Google's upcoming Android Q firmware has made an appearance on the Geekbench Browser running on what appears to be the search giant's last-gen Pixel 2 handset. The details provided by the benchmark are slim at best, although there does seem to be a slight boost in performance optimization compared to previous tests of the device — designated "walleye.
All of the other specifications shown on the results page seem to point to the Google Pixel 2 flagship as well, despite the device's designation as "unknown AOSP on ARM64." That should mean that the firmware is far enough along in development that it will be ready to begin being shown off at this year's Google I/O Developers Conference in early May. That's backed further by earlier reports that an associated bug tracker has been added for beta testing of the OS.
Rumors, speculation, and leaks – Android Q Edition
Google will undoubtedly have a wealth of surprises in store when it announces Android Q and begins to roll out test variations in the final push toward release. The initial beta test for the update is also expected to be among the largest to date, if not the largest. Considerations about the features and improvements with the impending update haven't been quite as unrelenting this year as in previous years but that doesn't mean there aren't some big features.
Among the changes predicted to arrive in the update is one that has already been confirmed by Google itself — albeit accidentally via the bug tracker — and it's a big one. Android Q will mark the first time users will have access to a dedicated, system-level, and system-wide dark mode. By default, that's expected to appear under the Settings application's 'Display' subheading in stock Android and will apply to the entire underlying UI.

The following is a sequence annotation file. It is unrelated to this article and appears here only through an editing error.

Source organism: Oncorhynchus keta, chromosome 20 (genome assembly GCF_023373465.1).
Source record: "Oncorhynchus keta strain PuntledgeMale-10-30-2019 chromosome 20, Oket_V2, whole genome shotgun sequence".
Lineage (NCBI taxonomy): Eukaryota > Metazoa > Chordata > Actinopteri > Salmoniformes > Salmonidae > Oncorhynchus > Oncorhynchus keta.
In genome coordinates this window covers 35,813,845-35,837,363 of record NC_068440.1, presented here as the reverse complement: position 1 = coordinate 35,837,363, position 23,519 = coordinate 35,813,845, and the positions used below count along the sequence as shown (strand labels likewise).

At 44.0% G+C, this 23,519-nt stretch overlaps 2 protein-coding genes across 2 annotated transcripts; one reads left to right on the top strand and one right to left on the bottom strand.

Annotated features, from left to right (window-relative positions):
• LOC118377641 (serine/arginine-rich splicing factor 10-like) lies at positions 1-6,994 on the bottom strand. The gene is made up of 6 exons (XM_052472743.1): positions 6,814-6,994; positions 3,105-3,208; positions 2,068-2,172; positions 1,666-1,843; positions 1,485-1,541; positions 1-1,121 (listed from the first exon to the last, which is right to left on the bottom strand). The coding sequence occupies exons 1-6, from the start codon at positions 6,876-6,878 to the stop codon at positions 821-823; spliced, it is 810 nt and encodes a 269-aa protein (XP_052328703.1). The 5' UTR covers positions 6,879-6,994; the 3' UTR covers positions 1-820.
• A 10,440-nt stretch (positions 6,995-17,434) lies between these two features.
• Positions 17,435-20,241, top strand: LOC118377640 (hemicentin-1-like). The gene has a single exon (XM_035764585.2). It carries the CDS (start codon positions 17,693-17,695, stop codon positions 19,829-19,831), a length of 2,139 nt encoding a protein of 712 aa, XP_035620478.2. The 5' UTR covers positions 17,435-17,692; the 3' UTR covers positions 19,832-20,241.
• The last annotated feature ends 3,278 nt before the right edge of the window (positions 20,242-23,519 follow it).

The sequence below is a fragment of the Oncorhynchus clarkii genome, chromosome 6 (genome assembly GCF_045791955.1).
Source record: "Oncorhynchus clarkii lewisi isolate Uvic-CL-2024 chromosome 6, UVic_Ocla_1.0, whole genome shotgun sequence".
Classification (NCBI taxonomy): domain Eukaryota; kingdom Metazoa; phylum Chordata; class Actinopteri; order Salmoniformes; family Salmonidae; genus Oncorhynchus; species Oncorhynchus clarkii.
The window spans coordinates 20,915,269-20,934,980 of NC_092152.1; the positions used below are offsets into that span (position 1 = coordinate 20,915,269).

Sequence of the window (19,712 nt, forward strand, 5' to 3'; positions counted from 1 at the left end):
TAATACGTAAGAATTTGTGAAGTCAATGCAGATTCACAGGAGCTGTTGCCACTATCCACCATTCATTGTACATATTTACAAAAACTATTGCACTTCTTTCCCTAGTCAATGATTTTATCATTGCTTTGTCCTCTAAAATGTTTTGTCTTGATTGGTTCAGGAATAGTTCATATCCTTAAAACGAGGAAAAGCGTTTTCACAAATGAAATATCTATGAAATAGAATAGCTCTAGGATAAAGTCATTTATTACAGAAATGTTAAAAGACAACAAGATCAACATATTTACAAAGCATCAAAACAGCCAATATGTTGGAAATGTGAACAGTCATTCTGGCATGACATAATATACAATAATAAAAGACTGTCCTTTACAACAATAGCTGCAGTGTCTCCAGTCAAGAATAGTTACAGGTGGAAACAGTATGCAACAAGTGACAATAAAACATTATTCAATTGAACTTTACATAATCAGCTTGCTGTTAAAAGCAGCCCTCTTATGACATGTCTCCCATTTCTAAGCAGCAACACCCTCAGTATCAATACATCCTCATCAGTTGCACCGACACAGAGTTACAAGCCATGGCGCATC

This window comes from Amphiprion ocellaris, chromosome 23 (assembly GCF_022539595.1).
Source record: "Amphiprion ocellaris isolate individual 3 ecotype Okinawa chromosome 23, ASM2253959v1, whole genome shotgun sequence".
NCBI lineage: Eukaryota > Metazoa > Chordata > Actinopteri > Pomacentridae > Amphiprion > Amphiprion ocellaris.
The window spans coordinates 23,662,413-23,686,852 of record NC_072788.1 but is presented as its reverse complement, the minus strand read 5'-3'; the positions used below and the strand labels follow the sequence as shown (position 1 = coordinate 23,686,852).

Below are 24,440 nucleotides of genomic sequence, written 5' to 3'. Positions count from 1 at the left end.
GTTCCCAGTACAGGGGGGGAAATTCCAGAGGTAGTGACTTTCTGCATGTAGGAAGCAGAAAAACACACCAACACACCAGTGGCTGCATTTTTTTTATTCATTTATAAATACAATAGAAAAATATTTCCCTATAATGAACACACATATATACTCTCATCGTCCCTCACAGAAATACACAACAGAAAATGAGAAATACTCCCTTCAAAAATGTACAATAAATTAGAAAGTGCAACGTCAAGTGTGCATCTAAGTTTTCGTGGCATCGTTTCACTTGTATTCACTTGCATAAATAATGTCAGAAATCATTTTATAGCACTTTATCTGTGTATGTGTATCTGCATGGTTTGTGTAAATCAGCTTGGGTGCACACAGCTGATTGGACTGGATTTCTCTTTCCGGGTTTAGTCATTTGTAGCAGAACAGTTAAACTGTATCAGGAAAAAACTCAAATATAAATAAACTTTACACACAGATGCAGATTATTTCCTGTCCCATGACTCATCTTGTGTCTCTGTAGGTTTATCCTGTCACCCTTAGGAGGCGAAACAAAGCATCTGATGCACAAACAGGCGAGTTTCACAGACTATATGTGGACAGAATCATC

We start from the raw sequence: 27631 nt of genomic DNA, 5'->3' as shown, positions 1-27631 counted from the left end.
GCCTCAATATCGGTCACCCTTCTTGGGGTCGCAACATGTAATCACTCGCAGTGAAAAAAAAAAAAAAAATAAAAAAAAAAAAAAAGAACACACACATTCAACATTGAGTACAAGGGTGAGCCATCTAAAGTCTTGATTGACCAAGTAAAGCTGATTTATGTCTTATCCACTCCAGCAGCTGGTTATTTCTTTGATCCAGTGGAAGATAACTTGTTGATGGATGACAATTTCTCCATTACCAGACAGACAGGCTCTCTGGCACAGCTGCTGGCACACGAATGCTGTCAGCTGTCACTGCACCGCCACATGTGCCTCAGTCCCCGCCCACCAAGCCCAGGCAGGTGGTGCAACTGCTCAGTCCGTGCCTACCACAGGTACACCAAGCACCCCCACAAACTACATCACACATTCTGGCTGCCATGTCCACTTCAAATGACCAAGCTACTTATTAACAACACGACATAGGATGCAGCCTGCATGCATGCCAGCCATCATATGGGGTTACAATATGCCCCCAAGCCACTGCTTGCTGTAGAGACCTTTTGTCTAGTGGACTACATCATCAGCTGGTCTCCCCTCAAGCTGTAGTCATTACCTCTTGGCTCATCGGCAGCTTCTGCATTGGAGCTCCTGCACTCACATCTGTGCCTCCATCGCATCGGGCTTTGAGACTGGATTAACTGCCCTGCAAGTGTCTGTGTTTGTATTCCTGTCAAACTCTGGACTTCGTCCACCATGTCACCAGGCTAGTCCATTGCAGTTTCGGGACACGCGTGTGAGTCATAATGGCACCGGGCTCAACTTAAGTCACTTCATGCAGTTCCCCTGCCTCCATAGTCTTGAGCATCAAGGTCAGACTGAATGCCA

Wider support for chat-like RCS functionality in text messaging is predicted to arrive at the same time as well as a wider rollout of Digital Wellbeing features. The latter of those could additionally make its way across other Android-associated systems such as Chrome OS via integration with Google Chrome itself, starting with the mobile app.
More speculatively, information pooled from the Android Q framework and permissions indicates that a number of other big improvements are on the way too. Among those are the ability to roll applications back to a previous version in case an update to a given app breaks the software.
Another rollback could make an appearance with the return of background location permissions that allow apps to check location data behind the scenes. That developer feature began to be altered and removed back in Android Oreo, breaking some applications in terms of accurate functionality but could return with new permissions to help the user stay safe.
Following in the security vein, a new permission to read the clipboard should help keep users safe as well as new permissions meant to keep files stored externally away from prying apps.
What does the benchmark tell us about the Pixel 2?
Android Q being spotted on the Google Pixel 2 isn't necessarily surprising since the firmware update should eventually find its way to the handset and its larger counterpart. Google has historically released at least two firmware updates to each of its flagships shortly after the launch of the updated code.
That means the original Google Pixel was updated to Android 9 Pie and that both the Pixel 2 and Pixel 2 XL should be in line for an update to Android Q.
Google I/O 2019 just around the corner too, so Android Q should begin cropping up online at a measurably higher frequency than over the past several months as Google makes adjustments in preparation of that event.